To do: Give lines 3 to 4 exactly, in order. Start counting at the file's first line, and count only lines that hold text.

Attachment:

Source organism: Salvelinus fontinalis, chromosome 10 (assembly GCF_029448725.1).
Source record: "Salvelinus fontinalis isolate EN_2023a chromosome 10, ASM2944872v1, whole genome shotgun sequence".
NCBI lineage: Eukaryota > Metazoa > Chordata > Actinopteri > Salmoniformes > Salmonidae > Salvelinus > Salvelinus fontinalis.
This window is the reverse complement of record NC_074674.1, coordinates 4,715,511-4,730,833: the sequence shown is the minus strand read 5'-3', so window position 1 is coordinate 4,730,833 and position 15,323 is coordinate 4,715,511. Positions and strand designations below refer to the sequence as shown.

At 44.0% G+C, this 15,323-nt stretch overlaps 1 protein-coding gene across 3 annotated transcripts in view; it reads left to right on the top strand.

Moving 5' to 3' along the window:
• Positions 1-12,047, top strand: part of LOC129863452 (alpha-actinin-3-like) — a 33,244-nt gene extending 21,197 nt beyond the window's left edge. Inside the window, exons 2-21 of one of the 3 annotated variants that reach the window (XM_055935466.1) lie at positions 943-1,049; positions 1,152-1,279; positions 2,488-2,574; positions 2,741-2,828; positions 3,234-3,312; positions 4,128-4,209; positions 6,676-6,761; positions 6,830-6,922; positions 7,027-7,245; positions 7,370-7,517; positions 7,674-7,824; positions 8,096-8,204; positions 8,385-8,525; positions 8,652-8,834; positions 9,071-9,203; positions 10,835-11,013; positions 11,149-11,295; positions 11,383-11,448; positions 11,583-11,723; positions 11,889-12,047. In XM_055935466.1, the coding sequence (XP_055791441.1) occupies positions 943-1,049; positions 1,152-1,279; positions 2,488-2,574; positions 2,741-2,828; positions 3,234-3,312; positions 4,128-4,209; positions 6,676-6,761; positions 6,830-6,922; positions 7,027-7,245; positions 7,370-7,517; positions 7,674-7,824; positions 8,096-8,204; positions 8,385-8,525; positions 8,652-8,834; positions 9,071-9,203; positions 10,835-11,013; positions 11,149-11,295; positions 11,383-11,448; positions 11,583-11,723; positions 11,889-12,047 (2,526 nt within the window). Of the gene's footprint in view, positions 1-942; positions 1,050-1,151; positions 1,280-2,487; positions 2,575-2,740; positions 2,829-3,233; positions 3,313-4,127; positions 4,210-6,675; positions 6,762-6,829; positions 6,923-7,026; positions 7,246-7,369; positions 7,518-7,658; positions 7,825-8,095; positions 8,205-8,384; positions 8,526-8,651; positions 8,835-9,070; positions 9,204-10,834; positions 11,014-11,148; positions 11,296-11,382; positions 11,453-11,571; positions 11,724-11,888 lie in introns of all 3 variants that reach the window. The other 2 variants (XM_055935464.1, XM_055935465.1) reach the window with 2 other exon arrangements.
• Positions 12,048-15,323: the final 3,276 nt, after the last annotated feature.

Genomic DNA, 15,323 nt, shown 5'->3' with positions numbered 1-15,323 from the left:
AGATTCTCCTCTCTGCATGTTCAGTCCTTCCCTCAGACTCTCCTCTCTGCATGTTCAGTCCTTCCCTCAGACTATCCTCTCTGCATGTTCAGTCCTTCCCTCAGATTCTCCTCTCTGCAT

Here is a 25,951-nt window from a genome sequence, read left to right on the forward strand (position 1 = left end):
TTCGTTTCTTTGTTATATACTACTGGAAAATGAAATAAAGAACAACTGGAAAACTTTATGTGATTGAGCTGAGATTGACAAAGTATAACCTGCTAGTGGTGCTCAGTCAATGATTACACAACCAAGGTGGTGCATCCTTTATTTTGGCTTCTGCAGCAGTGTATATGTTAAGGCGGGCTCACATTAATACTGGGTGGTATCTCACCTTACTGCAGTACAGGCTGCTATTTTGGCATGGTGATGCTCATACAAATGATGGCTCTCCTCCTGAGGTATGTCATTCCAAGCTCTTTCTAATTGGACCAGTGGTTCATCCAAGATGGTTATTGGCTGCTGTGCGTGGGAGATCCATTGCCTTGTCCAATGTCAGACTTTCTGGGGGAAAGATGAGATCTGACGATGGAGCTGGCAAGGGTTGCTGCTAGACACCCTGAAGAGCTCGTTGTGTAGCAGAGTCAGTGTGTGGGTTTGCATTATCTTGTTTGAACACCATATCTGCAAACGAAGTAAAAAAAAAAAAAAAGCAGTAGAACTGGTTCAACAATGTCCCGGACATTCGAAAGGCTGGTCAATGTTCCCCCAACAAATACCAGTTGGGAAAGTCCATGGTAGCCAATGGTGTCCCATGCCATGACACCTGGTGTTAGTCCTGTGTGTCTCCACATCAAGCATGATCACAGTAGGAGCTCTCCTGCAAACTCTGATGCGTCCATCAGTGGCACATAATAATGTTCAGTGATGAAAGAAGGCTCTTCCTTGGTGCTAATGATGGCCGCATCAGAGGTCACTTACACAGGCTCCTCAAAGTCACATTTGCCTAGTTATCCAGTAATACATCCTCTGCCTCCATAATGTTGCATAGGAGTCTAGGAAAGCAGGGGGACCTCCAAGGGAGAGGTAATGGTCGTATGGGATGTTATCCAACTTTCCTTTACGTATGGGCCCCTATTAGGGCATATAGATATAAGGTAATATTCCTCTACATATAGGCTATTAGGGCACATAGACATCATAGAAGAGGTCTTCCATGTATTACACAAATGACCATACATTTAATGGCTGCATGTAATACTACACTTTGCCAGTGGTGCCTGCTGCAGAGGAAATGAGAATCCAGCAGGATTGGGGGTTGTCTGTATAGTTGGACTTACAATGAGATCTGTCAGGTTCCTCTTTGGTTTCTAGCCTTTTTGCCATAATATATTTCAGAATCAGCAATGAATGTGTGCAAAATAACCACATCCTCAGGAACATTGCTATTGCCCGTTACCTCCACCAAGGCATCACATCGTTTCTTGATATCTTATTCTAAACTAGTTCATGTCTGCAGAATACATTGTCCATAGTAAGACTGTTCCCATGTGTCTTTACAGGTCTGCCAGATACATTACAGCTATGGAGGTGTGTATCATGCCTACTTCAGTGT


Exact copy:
NCBI lineage: Eukaryota > Metazoa > Chordata > Actinopteri > Salmoniformes > Salmonidae > Salvelinus > Salvelinus fontinalis.
This window is the reverse complement of record NC_074674.1, coordinates 4,715,511-4,730,833: the sequence shown is the minus strand read 5'-3', so window position 1 is coordinate 4,730,833 and position 15,323 is coordinate 4,715,511. Positions and strand designations below refer to the sequence as shown.